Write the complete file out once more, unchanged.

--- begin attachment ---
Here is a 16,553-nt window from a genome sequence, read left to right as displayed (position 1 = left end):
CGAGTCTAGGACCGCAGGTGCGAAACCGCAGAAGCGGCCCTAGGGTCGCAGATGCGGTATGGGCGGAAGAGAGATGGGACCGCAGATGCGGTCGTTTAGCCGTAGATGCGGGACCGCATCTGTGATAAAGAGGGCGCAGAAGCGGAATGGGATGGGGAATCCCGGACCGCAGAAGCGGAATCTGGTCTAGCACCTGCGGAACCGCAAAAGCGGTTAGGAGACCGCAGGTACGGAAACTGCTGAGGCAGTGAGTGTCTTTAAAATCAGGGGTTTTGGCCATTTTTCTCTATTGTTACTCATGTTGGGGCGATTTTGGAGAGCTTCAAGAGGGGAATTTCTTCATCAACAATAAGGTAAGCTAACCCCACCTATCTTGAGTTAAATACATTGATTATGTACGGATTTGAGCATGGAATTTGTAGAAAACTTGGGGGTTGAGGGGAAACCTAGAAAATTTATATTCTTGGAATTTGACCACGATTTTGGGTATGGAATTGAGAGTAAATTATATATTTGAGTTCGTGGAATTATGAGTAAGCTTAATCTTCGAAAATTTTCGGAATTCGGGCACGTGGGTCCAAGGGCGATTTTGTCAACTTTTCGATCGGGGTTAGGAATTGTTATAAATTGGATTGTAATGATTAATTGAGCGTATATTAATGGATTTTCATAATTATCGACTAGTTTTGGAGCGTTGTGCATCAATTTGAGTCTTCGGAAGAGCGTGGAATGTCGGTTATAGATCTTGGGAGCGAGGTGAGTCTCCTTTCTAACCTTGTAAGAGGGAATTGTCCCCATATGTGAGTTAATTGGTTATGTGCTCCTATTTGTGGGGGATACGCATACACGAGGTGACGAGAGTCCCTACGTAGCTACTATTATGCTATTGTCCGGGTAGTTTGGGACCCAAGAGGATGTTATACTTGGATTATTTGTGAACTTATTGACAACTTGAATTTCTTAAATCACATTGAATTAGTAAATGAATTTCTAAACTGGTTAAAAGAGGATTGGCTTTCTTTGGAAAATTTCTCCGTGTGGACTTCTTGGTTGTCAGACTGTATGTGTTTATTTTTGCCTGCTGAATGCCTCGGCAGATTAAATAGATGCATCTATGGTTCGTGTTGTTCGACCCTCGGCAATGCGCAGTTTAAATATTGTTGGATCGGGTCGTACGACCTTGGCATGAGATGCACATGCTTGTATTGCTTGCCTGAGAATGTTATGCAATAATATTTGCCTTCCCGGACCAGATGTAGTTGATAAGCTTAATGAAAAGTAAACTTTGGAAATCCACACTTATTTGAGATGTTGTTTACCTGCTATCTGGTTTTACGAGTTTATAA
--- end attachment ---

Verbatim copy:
Here is a 16,553-nt window from a genome sequence, read left to right as displayed (position 1 = left end):
CGAGTCTAGGACCGCAGGTGCGAAACCGCAGAAGCGGCCCTAGGGTCGCAGATGCGGTATGGGCGGAAGAGAGATGGGACCGCAGATGCGGTCGTTTAGCCGTAGATGCGGGACCGCATCTGTGATAAAGAGGGCGCAGAAGCGGAATGGGATGGGGAATCCCGGACCGCAGAAGCGGAATCTGGTCTAGCACCTGCGGAACCGCAAAAGCGGTTAGGAGACCGCAGGTACGGAAACTGCTGAGGCAGTGAGTGTCTTTAAAATCAGGGGTTTTGGCCATTTTTCTCTATTGTTACTCATGTTGGGGCGATTTTGGAGAGCTTCAAGAGGGGAATTTCTTCATCAACAATAAGGTAAGCTAACCCCACCTATCTTGAGTTAAATACATTGATTATGTACGGATTTGAGCATGGAATTTGTAGAAAACTTGGGGGTTGAGGGGAAACCTAGAAAATTTATATTCTTGGAATTTGACCACGATTTTGGGTATGGAATTGAGAGTAAATTATATATTTGAGTTCGTGGAATTATGAGTAAGCTTAATCTTCGAAAATTTTCGGAATTCGGGCACGTGGGTCCAAGGGCGATTTTGTCAACTTTTCGATCGGGGTTAGGAATTGTTATAAATTGGATTGTAATGATTAATTGAGCGTATATTAATGGATTTTCATAATTATCGACTAGTTTTGGAGCGTTGTGCATCAATTTGAGTCTTCGGAAGAGCGTGGAATGTCGGTTATAGATCTTGGGAGCGAGGTGAGTCTCCTTTCTAACCTTGTAAGAGGGAATTGTCCCCATATGTGAGTTAATTGGTTATGTGCTCCTATTTGTGGGGGATACGCATACACGAGGTGACGAGAGTCCCTACGTAGCTACTATTATGCTATTGTCCGGGTAGTTTGGGACCCAAGAGGATGTTATACTTGGATTATTTGTGAACTTATTGACAACTTGAATTTCTTAAATCACATTGAATTAGTAAATGAATTTCTAAACTGGTTAAAAGAGGATTGGCTTTCTTTGGAAAATTTCTCCGTGTGGACTTCTTGGTTGTCAGACTGTATGTGTTTATTTTTGCCTGCTGAATGCCTCGGCAGATTAAATAGATGCATCTATGGTTCGTGTTGTTCGACCCTCGGCAATGCGCAGTTTAAATATTGTTGGATCGGGTCGTACGACCTTGGCATGAGATGCACATGCTTGTATTGCTTGCCTGAGAATGTTATGCAATAATATTTGCCTTCCCGGACCAGATGTAGTTGATAAGCTTAATGAAAAGTAAACTTTGGAAATCCACACTTATTTGAGATGTTGTTTACCTGCTATCTGGTTTTACGAGTTTATAA